We need a big sign at the entrance, and a zip-lock bag dispenser. The sign simply requests people to carry everything out (and I reckon some silhouette ‘human’ versions of the dog pooping and peeing signs would be nice and visual, along with some crossed out bottles, apple cores, chip packets etc) then give them the bag, the same way there are little black dog poop bag dispensers all around parks these days. The sign could provide some detail about the problems, for those that want to educate themselves, but they should be places right at the entrance to the track, and be lurid and unmissable. If people can bend down and pick up a warm dog turd in an inverted bag, surely they can learn to put a used tissue (or a stinking nappy) in a clean bag. Of course there’d need to be a bin at the exit too…
Enough ranting. The track zigzags down through the bush, steeply in sections, but nothing too hard. There are little side trips to the numerous falls along the way, and some interesting-looking climbs down to what look like fantastic swimming holes. Once again, I wish I had the courage of Roger Deakin to wild swim at a moment’s notice. There are patches of mud in the sheltered areas of the path, and some of the creek crossings are a bit slippery with moss, but the waters are running clear and quick, and I spot a few crayfish in the creeks. I always wonder how many are washed away during the big storms.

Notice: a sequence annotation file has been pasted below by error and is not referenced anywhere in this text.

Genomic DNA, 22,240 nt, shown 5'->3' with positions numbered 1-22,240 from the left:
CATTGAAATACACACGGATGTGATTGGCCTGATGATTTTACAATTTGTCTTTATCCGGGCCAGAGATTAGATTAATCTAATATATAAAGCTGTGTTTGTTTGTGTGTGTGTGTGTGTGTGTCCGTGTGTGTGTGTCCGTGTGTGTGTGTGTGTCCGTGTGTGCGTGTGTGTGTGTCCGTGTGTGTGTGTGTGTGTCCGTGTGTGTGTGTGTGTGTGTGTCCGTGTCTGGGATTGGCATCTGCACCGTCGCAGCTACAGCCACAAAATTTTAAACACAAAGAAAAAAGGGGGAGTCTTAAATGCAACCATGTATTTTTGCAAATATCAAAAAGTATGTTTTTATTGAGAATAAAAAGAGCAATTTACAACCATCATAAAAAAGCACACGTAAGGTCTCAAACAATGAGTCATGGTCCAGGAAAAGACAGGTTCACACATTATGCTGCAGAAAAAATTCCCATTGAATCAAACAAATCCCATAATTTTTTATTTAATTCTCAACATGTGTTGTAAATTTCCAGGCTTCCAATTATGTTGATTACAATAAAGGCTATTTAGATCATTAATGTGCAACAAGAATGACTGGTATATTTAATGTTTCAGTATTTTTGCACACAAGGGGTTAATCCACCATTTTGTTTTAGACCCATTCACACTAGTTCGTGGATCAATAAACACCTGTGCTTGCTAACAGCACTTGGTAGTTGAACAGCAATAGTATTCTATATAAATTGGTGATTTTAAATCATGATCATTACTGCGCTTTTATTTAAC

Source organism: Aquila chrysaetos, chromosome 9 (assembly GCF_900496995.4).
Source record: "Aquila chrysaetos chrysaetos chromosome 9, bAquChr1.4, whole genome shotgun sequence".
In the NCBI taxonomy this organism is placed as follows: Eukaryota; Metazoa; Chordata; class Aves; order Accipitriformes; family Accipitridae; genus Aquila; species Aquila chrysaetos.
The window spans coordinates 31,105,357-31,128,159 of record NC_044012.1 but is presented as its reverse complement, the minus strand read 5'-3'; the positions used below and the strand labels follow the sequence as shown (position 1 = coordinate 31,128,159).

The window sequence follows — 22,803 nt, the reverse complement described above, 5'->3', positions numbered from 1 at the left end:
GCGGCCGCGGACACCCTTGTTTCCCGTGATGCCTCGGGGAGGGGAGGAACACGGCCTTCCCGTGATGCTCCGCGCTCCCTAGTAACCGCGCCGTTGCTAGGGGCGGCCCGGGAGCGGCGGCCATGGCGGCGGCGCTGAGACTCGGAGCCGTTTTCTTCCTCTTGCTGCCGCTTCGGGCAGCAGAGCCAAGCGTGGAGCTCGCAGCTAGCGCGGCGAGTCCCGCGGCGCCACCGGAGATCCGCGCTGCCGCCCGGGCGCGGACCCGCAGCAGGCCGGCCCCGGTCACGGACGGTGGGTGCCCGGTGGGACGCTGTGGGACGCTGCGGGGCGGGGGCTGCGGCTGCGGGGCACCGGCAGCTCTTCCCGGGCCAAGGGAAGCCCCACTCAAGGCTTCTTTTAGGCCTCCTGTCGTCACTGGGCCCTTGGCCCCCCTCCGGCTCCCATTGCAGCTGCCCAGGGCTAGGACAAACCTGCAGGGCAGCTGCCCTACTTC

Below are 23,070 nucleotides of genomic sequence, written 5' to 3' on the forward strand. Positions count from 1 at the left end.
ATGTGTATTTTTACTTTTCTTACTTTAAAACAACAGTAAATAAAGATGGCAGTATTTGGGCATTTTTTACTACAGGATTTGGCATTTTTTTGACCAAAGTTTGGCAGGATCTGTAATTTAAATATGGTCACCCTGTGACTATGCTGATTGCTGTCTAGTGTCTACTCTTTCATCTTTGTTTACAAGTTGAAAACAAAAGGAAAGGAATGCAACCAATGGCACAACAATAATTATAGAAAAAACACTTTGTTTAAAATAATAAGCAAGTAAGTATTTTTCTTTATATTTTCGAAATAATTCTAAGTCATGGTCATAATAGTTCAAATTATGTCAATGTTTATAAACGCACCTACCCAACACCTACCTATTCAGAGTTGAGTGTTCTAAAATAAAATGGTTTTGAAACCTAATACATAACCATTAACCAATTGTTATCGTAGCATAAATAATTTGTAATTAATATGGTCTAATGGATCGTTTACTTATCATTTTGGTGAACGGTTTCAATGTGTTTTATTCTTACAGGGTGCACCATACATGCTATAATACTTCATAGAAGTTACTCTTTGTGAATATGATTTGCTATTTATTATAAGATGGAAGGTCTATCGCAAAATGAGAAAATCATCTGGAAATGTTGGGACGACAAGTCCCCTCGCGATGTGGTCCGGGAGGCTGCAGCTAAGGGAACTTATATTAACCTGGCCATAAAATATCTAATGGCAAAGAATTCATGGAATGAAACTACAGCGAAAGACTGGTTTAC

I have lunch at the end of the track, at Ballunjui Falls. The path finishes here in a rather abrupt cliff, and though the Ship Stern Circuit is only a few hundred metres away, there’s no way down, something I had to explain to the rather odd Frenchman I met on my way out. He was wearing shorts, thongs (flip flops for those of you from outside Aus) and had a sleeping bag in his hands. An old pole tent stuck out of a tiny daypack that looked to contain little else. He seemed rather insistent on trying to get through. I explained as best I could, stressing the cliff is pretty steep, but I received a shrug and we parted ways. I wondered about him the whole way back out.
The walk out was much warmer. The sun heated up the trees, releasing that summery tea tree smell that is so familiar to me now. It got warm enough that by the time I reached the top of the Ballunjui Falls Track and was back on the Border, I was sweating quite a bit. Autumn has not so much broken, as just found a small crack to look in through.
Walking back, I met quite a few people heading in. I stopped to chat with a lovely couple about the Daves Creek Circuit (which was still open) and a photographer with a lens the size of a bazooka. We watched a pair of massive Yellow-tailed Black Cockatoos feeding in a gum not far from the track, and I exchanged nods with groups walking in thongs, shorts and sleeveless tops drinking from beer bottles. It’s hard not to feel like an old fart sometimes.
Oh and while I was sipping my flask of coffee, I saw the Frenchman come back out. He looked a little frustrated, but at least he’d not tried climbing in thongs.